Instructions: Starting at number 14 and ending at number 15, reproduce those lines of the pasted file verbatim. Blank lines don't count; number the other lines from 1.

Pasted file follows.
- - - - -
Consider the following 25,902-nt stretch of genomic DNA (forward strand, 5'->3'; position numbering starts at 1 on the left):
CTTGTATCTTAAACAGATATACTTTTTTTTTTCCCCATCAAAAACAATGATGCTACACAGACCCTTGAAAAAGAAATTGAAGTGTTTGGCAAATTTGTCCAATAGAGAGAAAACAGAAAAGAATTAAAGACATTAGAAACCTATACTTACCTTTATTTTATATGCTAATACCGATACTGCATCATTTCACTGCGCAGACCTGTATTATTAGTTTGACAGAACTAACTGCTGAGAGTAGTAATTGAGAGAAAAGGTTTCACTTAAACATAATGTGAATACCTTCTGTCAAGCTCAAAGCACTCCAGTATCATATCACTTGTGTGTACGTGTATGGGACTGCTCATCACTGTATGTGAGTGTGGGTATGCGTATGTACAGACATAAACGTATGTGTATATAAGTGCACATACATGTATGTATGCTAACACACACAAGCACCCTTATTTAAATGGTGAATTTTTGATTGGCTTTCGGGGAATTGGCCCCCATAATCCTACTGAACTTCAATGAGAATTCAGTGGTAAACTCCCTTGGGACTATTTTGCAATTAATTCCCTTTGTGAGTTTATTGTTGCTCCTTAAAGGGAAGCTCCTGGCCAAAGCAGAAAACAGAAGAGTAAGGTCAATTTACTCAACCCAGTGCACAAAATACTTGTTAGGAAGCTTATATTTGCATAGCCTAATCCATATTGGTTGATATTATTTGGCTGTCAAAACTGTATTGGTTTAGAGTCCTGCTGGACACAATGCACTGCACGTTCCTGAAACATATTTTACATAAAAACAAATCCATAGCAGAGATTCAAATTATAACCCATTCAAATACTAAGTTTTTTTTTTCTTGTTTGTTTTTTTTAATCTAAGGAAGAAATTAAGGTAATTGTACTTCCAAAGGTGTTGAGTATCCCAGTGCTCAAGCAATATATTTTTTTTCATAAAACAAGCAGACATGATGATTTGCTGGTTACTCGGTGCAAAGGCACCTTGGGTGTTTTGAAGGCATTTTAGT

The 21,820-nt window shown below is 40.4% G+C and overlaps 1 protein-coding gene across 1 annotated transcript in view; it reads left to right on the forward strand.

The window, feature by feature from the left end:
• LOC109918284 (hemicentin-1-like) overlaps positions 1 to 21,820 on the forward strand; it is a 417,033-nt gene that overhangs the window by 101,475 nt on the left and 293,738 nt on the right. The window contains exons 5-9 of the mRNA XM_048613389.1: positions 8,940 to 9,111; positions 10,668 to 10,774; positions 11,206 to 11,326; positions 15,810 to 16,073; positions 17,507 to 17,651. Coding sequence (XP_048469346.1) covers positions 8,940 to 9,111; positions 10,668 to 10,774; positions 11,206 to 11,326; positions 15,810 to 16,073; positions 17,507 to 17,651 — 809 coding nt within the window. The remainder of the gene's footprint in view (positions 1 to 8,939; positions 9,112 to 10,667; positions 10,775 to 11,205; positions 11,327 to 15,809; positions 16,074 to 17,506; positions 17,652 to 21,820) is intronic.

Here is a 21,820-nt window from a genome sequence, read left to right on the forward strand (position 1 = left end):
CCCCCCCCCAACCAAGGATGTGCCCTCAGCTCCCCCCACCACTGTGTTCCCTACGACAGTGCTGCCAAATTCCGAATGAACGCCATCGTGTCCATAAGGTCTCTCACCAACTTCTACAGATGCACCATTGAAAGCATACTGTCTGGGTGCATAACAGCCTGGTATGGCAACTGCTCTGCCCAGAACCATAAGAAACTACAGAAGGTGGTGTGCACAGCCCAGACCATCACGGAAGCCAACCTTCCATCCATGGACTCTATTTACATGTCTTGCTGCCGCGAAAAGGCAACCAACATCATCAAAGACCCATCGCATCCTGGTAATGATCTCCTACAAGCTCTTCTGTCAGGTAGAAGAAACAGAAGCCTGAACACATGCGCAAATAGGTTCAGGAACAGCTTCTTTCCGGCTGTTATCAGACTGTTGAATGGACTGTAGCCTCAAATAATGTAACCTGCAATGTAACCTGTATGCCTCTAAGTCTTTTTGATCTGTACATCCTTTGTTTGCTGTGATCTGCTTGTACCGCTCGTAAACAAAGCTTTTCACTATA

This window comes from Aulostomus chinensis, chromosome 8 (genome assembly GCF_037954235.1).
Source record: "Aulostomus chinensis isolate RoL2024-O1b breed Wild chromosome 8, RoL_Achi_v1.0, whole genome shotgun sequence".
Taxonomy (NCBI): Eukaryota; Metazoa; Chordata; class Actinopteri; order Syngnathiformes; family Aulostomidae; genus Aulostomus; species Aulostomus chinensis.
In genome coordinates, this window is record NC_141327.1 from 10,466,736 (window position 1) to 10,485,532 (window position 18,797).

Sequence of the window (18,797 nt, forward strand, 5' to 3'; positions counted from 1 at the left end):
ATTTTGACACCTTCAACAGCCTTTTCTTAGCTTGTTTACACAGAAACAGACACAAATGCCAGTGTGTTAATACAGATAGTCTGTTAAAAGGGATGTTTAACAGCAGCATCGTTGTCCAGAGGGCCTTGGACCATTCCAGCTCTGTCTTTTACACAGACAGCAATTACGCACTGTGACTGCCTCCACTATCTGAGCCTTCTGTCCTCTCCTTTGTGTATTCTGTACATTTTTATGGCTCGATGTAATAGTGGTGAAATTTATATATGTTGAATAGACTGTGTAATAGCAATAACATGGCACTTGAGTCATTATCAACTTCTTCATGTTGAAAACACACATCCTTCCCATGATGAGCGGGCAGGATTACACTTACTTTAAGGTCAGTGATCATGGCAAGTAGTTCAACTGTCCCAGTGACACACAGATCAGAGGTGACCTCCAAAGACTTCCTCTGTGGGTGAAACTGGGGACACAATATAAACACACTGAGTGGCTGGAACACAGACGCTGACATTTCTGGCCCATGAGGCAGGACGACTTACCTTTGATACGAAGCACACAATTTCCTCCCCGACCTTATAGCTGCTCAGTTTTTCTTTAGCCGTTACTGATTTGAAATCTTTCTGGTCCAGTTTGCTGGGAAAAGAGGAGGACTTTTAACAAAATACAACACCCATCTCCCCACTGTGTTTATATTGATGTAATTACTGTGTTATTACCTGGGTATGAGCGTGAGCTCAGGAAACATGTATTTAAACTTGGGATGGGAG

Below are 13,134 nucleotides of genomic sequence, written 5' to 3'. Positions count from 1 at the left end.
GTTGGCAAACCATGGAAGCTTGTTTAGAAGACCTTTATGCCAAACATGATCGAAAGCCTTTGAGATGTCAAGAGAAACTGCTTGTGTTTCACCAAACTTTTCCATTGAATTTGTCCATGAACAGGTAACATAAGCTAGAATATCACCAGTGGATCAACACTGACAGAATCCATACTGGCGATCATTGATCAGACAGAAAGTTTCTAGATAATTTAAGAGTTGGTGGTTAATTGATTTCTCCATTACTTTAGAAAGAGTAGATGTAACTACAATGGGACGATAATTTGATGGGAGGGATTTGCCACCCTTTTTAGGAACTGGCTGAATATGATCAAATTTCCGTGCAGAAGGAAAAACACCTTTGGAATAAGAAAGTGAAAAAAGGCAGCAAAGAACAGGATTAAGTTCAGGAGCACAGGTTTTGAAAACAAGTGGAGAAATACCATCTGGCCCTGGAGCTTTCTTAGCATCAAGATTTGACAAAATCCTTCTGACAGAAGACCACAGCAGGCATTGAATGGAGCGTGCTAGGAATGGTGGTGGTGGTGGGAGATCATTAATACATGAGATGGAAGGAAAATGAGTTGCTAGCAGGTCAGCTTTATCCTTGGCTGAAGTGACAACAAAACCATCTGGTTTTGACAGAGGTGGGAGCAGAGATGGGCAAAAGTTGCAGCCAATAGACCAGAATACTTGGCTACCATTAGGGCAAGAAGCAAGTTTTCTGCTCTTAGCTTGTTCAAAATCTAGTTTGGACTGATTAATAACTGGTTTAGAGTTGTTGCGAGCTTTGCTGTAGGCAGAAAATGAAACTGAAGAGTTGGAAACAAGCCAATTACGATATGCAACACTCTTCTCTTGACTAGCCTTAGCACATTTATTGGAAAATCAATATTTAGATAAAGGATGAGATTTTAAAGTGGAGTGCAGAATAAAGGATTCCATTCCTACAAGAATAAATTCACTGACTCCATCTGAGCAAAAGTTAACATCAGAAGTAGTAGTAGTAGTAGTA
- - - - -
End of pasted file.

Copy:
Below are 13,134 nucleotides of genomic sequence, written 5' to 3'. Positions count from 1 at the left end.
GTTGGCAAACCATGGAAGCTTGTTTAGAAGACCTTTATGCCAAACATGATCGAAAGCCTTTGAGATGTCAAGAGAAACTGCTTGTGTTTCACCAAACTTTTCCATTGAATTTGTCCATGAACAGGTAACATAAGCTAGAATATCACCAGTGGATCAACACTGACAGAATCCATACTGGCGATCATTGATCAGACAGAAAGTTTCTAGATAATTTAAGAGTTGGTGGTTAATTGATTTCTCCATTACTTTAGAAAGAGTAGATGTAACTACAATGGGACGATAATTTGATGGGAGGGATTTGCCACCCTTTTTAGGAACTGGCTGAATATGATCAAATTTCCGTGCAGAAGGAAAAACACCTTTGGAATAAGAAAGTGAAAAAAGGCAGCAAAGAACAGGATTAAGTTCAGGAGCACAGGTTTTGAAAACAAGTGGAGAAATACCATCTGGCCCTGGAGCTTTCTTAGCATCAAGATTTGACAAAATCCTTCTGACAGAAGACCACAGCAGGCATTGAATGGAGCGTGCTAGGAATGGTGGTGGTGGTGGGAGATCATTAATACATGAGATGGAAGGAAAATGAGTTGCTAGCAGGTCAGCTTTATCCTTGGCTGAAGTGACAACAAAACCATCTGGTTTTGACAGAGGTGGGAGCAGAGATGGGCAAAAGTTGCAGCCAATAGACCAGAATACTTGGCTACCATTAGGGCAAGAAGCAAGTTTTCTGCTCTTAGCTTGTTCAAAATCTAGTTTGGACTGATTAATAACTGGTTTAGAGTTGTTGCGAGCTTTGCTGTAGGCAGAAAATGAAACTGAAGAGTTGGAAACAAGCCAATTACGATATGCAACACTCTTCTCTTGACTAGCCTTAGCACATTTATTGGAAAATCAATATTTAGATAAAGGATGAGATTTTAAAGTGGAGTGCAGAATAAAGGATTCCATTCCTACAAGAATAAATTCACTGACTCCATCTGAGCAAAAGTTAACATCAGAAGTAGTAGTAGTAGTAGTA